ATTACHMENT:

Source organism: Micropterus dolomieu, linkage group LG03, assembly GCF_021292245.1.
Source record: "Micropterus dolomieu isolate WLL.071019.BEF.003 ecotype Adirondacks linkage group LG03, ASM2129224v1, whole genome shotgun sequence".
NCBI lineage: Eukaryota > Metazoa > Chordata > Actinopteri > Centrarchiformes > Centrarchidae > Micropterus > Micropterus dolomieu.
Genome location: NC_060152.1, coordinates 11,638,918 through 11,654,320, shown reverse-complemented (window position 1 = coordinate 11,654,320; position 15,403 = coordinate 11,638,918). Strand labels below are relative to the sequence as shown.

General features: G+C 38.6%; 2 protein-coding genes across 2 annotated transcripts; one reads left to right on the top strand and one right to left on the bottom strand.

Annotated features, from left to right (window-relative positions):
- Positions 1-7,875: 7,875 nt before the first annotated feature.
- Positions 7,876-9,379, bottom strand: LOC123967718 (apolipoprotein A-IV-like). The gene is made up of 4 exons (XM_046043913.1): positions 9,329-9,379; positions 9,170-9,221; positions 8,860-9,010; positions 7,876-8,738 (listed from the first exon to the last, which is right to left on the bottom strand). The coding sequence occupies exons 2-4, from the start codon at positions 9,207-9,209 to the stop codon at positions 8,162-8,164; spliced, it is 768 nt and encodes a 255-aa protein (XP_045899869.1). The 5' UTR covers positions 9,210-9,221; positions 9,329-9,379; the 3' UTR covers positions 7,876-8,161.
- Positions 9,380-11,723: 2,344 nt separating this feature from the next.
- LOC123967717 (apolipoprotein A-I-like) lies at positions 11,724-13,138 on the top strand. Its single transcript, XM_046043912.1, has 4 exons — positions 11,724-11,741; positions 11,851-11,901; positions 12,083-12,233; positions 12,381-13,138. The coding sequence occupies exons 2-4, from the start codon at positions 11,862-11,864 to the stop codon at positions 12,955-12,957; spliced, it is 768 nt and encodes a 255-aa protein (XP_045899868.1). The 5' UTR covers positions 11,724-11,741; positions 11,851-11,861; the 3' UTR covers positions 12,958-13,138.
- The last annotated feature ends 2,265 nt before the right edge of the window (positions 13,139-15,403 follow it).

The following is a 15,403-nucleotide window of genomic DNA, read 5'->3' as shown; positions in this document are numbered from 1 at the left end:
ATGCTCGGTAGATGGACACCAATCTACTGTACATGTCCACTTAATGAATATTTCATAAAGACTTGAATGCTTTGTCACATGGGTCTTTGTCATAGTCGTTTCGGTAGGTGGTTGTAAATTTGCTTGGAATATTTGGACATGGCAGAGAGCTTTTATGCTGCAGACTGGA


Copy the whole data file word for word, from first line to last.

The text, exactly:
Source organism: Micropterus dolomieu, linkage group LG03, assembly GCF_021292245.1.
Source record: "Micropterus dolomieu isolate WLL.071019.BEF.003 ecotype Adirondacks linkage group LG03, ASM2129224v1, whole genome shotgun sequence".
NCBI lineage: Eukaryota > Metazoa > Chordata > Actinopteri > Centrarchiformes > Centrarchidae > Micropterus > Micropterus dolomieu.
Genome location: NC_060152.1, coordinates 11,638,918 through 11,654,320, shown reverse-complemented (window position 1 = coordinate 11,654,320; position 15,403 = coordinate 11,638,918). Strand labels below are relative to the sequence as shown.

General features: G+C 38.6%; 2 protein-coding genes across 2 annotated transcripts; one reads left to right on the top strand and one right to left on the bottom strand.

Annotated features, from left to right (window-relative positions):
- Positions 1-7,875: 7,875 nt before the first annotated feature.
- Positions 7,876-9,379, bottom strand: LOC123967718 (apolipoprotein A-IV-like). The gene is made up of 4 exons (XM_046043913.1): positions 9,329-9,379; positions 9,170-9,221; positions 8,860-9,010; positions 7,876-8,738 (listed from the first exon to the last, which is right to left on the bottom strand). The coding sequence occupies exons 2-4, from the start codon at positions 9,207-9,209 to the stop codon at positions 8,162-8,164; spliced, it is 768 nt and encodes a 255-aa protein (XP_045899869.1). The 5' UTR covers positions 9,210-9,221; positions 9,329-9,379; the 3' UTR covers positions 7,876-8,161.
- Positions 9,380-11,723: 2,344 nt separating this feature from the next.
- LOC123967717 (apolipoprotein A-I-like) lies at positions 11,724-13,138 on the top strand. Its single transcript, XM_046043912.1, has 4 exons — positions 11,724-11,741; positions 11,851-11,901; positions 12,083-12,233; positions 12,381-13,138. The coding sequence occupies exons 2-4, from the start codon at positions 11,862-11,864 to the stop codon at positions 12,955-12,957; spliced, it is 768 nt and encodes a 255-aa protein (XP_045899868.1). The 5' UTR covers positions 11,724-11,741; positions 11,851-11,861; the 3' UTR covers positions 12,958-13,138.
- The last annotated feature ends 2,265 nt before the right edge of the window (positions 13,139-15,403 follow it).

The following is a 15,403-nucleotide window of genomic DNA, read 5'->3' as shown; positions in this document are numbered from 1 at the left end:
ATGCTCGGTAGATGGACACCAATCTACTGTACATGTCCACTTAATGAATATTTCATAAAGACTTGAATGCTTTGTCACATGGGTCTTTGTCATAGTCGTTTCGGTAGGTGGTTGTAAATTTGCTTGGAATATTTGGACATGGCAGAGAGCTTTTATGCTGCAGACTGGA